As mentioned briefly above, the powder material 106 is disposed between the first plate 102 and the second plate 104 and comprises loose powder. The powder material 106 may include at least one of a plurality of ceramic particles and a plurality of metallic particles. Thus, in some embodiments, the powder material 106 may be a mixture of ceramic particles and metallic particles. In an embodiment, the powder material 106 occupies substantially all of a volume defined between the first and the second plates 102, 104. In another embodiment, the powder material 106 may be disposed in structures that are incorporated between the first and the second plates 102, 104. FIG. 2 is a cross-sectional view of an armor material 200 including such a structure, according to an embodiment. Here, the powder material 206 is contained in a plurality of cells 214 disposed between a first plate 202 and a second plate 204. Although shown as being disposed in all of the cells 214, a portion of the cells 214 may not include powder material 206, in other embodiments. In such case, spaces 217 may exist between the cells 214 that may not include the powder material 106 to thereby maintain portions of the powder material 206 separated from each other. In some embodiments, one or more different types of powder materials 206 may be used, and some cells 214 may be filled with a first type of material, while other cells 214 may be filled with a second type of material. The use of different types of powders may allow selected areas of the armor material 100 to compact at relatively different rates when impacted with a projectile, which may promote shear deformation (energy dissipation) to occur within a penetrating projectile.

The cells 214 may have any one of numerous configurations. In an embodiment, the cells 214 are capsules having a predetermined shape. The capsules may be made of a material capable of deforming when impacted by the projectile to allow the powder material 106 to be compacted. The capsules may be configured to plastically deform to thereby absorb at least a portion of the energy of the projectile. Suitable capsule materials include, but are not limited to glass, ceramic, plastic, aluminum, titanium, copper and steel. The predetermined shape of the capsules may be spherical, ovular, cubic, or hexagonal. In an embodiment, the capsules may have a diameter of between about 2 mm and about 50 mm. In another embodiment, the capsules may include a wall 220 having a thickness of between about 0.1 mm and about 10 mm.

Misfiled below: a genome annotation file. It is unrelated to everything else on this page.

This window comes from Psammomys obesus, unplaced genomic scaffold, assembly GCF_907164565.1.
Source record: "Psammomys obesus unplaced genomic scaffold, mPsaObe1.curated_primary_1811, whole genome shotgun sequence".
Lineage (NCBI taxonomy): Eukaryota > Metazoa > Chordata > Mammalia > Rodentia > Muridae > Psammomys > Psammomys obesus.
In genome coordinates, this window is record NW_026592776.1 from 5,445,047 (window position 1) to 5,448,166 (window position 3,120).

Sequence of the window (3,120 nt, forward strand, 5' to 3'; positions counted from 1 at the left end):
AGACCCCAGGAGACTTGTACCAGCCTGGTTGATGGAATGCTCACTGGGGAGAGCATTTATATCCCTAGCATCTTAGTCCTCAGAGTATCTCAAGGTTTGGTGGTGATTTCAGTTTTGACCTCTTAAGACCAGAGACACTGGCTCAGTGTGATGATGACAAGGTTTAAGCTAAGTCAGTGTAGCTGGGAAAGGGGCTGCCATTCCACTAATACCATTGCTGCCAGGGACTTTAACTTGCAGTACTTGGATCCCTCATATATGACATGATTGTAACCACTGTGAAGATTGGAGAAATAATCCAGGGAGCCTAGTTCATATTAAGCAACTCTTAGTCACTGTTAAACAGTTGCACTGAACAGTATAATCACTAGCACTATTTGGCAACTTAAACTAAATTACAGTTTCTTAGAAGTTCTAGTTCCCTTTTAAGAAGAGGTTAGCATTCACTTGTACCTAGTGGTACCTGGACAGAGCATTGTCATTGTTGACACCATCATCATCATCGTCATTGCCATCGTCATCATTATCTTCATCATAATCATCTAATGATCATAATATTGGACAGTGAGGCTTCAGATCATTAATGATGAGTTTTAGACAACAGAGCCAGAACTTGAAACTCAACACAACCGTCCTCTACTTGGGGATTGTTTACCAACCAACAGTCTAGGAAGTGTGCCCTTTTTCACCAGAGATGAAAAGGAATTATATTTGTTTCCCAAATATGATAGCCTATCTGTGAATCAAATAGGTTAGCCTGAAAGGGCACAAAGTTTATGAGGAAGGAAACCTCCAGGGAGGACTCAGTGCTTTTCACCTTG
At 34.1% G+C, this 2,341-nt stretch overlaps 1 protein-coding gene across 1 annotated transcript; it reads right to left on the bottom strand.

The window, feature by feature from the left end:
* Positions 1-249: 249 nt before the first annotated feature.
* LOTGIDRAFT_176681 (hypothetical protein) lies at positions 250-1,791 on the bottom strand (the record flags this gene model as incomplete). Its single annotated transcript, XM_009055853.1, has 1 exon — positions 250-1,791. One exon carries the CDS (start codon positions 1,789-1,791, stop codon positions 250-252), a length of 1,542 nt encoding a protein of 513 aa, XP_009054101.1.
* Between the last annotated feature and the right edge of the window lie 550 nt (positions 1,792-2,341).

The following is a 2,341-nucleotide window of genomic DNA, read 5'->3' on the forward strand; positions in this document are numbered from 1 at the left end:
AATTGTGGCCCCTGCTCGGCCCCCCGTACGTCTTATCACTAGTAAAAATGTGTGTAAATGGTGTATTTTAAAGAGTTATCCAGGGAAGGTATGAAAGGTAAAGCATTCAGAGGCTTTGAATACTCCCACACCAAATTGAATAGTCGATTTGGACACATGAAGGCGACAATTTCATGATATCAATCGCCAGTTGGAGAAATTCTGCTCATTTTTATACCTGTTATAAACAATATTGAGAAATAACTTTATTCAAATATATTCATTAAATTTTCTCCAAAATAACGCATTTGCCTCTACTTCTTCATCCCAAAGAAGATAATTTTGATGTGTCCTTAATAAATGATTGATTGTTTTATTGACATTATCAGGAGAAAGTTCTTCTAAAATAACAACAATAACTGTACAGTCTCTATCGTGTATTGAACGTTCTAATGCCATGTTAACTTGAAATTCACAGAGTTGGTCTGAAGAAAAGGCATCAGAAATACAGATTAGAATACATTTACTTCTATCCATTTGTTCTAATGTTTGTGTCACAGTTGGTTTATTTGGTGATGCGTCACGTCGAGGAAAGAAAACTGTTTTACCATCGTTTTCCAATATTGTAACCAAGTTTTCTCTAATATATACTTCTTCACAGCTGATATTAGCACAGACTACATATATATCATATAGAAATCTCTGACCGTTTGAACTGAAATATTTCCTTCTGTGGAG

FIG. 3 is a cross-sectional side view of an armor material 300 including cells 314 in another configuration, and FIG. 4 is a cross-sectional view of the material 300 shown in FIG. 3 taken along line 4-4, according to an embodiment. Here, the cells 314 may be defined by a lattice structure that is disposed between first and second plates 302, 304. The lattice structure forms a honeycomb pattern, where each cell 314 has a diameter and a volume. In an embodiment, the diameter of each cell 314 may be substantially identical to each other or may not be. In another embodiment, the cell diameters may be between about 2 mm and about 50 mm. Each cell 314 may also have a cell cross-sectional shape. Although the cell cross-sectional shape in this embodiment is shown as being hexagonal, it will be appreciated that round or any other cell cross-sectional shape may alternatively be employed.

The powder material 306 in this embodiment is disposed in at least a portion of the cells 314. In an embodiment, the powder material 306 is disposed in substantially all of the cells 314 and fills substantially an entire volume of each cell 314 occupied. In other embodiments, between about 5% and about 95% of the plurality of cells 314 is filled with the powder material 306. In another embodiment, the powder material 306 is disposed in about 50% of the plurality of cells 314, and occupies substantially an entire volume of each occupied cell 314. In any event, the occupied cells 314 may form a pattern. For example, one or more occupied cells 314 may be interposed between two or more empty cells.

The cells 314 shown in FIGS. 3 and 4 are positioned such that each has a wall 320 having a height that extends between the first and second plates 302, 304. In an embodiment, the walls 320 may have thickness of between about 0.2 mm and about 10 mm. Such positioning may allow areas of the armor material 300 to be impacted, while minimally affecting areas adjacent to the impacted areas.




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stats Patent Info
Application #
US 20120174750 A1
Publish Date
07/12/2012
Document #
File Date
12/31/1969
USPTO Class
Other USPTO Classes
International Class
/
Drawings
0




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Honeywell International, Inc.


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Ordnance   Shields   Shape Or Composition  

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20120712|20120174750|armor materials, body armor articles and methods of manufacture|An armor material, body armor articles, and methods of manufacturing the armor material are provided. In an embodiment, by way of example only, the armor material includes a first plate, a second plate, and a powder material. The first plate includes a layer comprising a metallic material. The second plate |Honeywell-International-Inc